I was probably angrier on the day, but too stunned to realize it. I read a bunch of my previous 9/11 posts last night thanks to facebook's "on this day" feature, and realized that I have mostly been sad. That the sacrifices were wasted as the US went off to Iraq so that whatever chance we had in Afghanistan was blown. That Islamophobia is stronger now than in the aftermath of the attack. A horrible day led to awful responses, but there was much heroism and, thankfully, much restraint. George W. Bush is my second least favorite President of my lifetime, but he tried hard to not make things about a war on Islam. Today, we have my least favorite President who is trying to make war on Islam AND enabling white supremacist terrorism.
Yes, Trump dominates my thinking on 9/11, just as he has dominated my attention since November 9th. I cannot help it, given that one of his first executive orders was to ban Muslims. While the Islamic State and the occasional attacks by those inspired by IS may have helped to motivate Islamophobia, it is definitely one of things the far right has been trying to do for years and Trump rode that wave. In the ethnic outbidding that was the GOP primary, Trump was willing to go further, in that auction for far right support, to play up Islamophobia, inciting violence (often hitting the wrong target thanks to the ignorance of bigots). So, one of the key lessons of 9/11--that Islamist extremists are the adversaries of both the US and much of the Islamic world--has been destroyed.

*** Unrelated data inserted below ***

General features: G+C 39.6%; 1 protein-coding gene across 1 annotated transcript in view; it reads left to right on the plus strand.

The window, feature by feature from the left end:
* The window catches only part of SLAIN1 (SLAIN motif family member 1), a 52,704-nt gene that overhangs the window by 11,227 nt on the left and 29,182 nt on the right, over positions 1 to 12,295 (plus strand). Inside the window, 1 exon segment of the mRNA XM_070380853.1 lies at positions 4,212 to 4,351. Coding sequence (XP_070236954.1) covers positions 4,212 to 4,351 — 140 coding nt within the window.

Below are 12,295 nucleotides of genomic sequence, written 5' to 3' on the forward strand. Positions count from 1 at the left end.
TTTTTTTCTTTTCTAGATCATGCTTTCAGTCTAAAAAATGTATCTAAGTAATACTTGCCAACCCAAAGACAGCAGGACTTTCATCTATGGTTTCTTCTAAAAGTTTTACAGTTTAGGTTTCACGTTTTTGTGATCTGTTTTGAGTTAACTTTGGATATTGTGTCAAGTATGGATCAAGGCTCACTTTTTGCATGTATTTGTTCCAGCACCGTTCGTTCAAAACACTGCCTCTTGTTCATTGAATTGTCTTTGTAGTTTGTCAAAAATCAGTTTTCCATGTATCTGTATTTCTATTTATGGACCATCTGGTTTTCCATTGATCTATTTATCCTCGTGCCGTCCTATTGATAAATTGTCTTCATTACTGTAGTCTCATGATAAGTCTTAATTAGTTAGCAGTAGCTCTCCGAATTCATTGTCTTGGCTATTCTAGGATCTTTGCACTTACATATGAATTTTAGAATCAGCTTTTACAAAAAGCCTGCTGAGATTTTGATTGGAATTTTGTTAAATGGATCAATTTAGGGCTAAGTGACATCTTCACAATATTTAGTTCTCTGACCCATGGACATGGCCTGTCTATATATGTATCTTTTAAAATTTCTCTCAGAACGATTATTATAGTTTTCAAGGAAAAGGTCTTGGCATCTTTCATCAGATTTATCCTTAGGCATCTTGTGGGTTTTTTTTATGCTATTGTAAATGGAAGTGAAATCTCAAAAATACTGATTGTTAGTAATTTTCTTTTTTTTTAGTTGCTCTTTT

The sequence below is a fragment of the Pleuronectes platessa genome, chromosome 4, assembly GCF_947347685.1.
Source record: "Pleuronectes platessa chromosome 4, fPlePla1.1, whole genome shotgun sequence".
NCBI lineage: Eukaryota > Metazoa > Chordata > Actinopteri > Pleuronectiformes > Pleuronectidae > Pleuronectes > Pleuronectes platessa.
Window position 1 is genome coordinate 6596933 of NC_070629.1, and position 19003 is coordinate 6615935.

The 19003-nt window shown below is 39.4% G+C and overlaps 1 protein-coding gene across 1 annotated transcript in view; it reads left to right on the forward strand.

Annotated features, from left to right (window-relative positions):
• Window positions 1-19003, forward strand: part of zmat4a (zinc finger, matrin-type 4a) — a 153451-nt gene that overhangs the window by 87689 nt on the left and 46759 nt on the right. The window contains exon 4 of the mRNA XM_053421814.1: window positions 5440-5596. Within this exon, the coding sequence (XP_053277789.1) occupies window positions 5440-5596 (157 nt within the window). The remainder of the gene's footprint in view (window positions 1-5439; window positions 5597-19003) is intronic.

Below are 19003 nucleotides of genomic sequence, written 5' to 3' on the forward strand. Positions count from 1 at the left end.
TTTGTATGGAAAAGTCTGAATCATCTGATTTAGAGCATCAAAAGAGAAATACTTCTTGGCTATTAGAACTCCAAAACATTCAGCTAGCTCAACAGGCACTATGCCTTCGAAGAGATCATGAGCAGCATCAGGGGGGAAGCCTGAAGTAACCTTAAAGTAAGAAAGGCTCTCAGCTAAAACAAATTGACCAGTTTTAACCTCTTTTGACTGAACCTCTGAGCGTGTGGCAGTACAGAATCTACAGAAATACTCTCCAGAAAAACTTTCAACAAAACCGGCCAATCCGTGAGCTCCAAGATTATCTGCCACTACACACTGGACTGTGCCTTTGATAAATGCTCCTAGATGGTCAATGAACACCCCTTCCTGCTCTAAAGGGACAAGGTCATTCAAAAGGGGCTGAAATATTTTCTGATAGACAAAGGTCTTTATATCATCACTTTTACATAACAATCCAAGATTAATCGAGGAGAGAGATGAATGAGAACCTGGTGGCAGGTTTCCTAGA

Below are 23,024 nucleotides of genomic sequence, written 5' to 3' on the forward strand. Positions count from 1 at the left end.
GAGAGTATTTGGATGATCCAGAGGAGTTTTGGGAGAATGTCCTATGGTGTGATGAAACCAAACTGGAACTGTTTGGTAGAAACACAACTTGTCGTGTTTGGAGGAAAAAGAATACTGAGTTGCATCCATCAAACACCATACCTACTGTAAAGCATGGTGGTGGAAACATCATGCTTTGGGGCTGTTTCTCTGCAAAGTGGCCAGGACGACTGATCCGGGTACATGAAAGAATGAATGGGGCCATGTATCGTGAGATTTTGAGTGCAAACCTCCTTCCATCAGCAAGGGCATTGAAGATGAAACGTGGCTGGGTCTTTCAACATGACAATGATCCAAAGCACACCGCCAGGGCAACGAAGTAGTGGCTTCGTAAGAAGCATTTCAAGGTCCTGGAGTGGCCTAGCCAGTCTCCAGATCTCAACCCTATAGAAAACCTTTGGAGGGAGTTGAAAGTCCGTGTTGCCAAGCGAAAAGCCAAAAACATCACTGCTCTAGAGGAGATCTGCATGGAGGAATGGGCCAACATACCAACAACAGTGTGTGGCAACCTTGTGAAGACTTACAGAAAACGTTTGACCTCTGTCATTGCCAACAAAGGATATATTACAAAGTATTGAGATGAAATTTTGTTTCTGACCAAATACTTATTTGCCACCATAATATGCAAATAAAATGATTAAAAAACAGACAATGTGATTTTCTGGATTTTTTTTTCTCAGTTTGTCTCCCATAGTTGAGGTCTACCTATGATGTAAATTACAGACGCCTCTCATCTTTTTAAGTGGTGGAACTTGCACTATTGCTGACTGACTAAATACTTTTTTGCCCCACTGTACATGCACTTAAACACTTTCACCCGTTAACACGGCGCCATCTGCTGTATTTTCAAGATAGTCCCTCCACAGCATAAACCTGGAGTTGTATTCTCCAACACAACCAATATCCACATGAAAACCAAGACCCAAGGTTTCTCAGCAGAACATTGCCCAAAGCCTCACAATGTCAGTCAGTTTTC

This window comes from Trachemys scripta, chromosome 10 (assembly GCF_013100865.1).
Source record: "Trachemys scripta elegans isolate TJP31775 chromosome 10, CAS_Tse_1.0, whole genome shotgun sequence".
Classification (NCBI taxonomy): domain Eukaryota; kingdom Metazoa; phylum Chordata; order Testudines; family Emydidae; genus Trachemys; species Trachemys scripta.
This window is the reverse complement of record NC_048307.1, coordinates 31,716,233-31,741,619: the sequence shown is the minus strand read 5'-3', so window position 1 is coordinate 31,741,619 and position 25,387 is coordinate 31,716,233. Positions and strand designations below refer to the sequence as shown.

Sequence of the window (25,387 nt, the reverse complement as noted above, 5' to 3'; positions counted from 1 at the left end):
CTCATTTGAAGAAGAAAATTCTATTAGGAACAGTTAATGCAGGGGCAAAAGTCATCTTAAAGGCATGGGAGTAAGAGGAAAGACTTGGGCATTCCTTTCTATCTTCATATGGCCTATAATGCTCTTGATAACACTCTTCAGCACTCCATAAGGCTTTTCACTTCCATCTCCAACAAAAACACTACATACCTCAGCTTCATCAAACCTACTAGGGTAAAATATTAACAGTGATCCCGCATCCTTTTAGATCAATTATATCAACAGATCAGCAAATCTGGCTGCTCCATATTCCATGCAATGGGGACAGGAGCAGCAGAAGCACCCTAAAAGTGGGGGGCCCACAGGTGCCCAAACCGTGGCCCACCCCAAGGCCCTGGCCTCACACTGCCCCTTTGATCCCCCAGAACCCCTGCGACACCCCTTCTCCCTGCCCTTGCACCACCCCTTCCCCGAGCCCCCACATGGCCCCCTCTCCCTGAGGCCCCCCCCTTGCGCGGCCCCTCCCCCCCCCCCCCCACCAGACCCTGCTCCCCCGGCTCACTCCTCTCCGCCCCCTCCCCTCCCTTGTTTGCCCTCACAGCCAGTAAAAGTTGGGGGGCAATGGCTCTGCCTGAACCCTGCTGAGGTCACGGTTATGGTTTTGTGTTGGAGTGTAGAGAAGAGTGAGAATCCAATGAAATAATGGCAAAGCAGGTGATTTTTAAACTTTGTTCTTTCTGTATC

I am angry that more Americans see the Republicans as better on terrorism (whatever that means) when the President nods and winks and encourages white supremacists, who have killed more Americans since 9/11 than Islamist extremists. While I very much remember 9/11, I also remember Oklahoma City. Efforts to fight the far right white supremacists have been fought by the GOP who wanted to protect the far side of their base. Trump lauds them, retweets them, and makes all kinds of false equivalence. There is no doubt that white supremacists feel enabled and empowered by Trump, Sessions, Bannon, Miller, Gorka and others. Just because a few of these guys are out of the White House does not mean that Trump is now "independent" or "moderate" or an "adult." He is still an awful racist who has given much power to white supremacists (Sessions). He has not changed since Charlottesville which ... was only a month ago.
We are supposed to be united on this day, but Trump has taken the existing polarization and amped it up several notches with the help of Fox. So, I'd like to remember the victims and the heroes of 9/11--there were so many of both. But on this day, all of that is crowded out by the fact that the US has elected the worst President who now betrays on a daily basis the legacies of that day. So, yeah, I am sad, but I am mostly angry.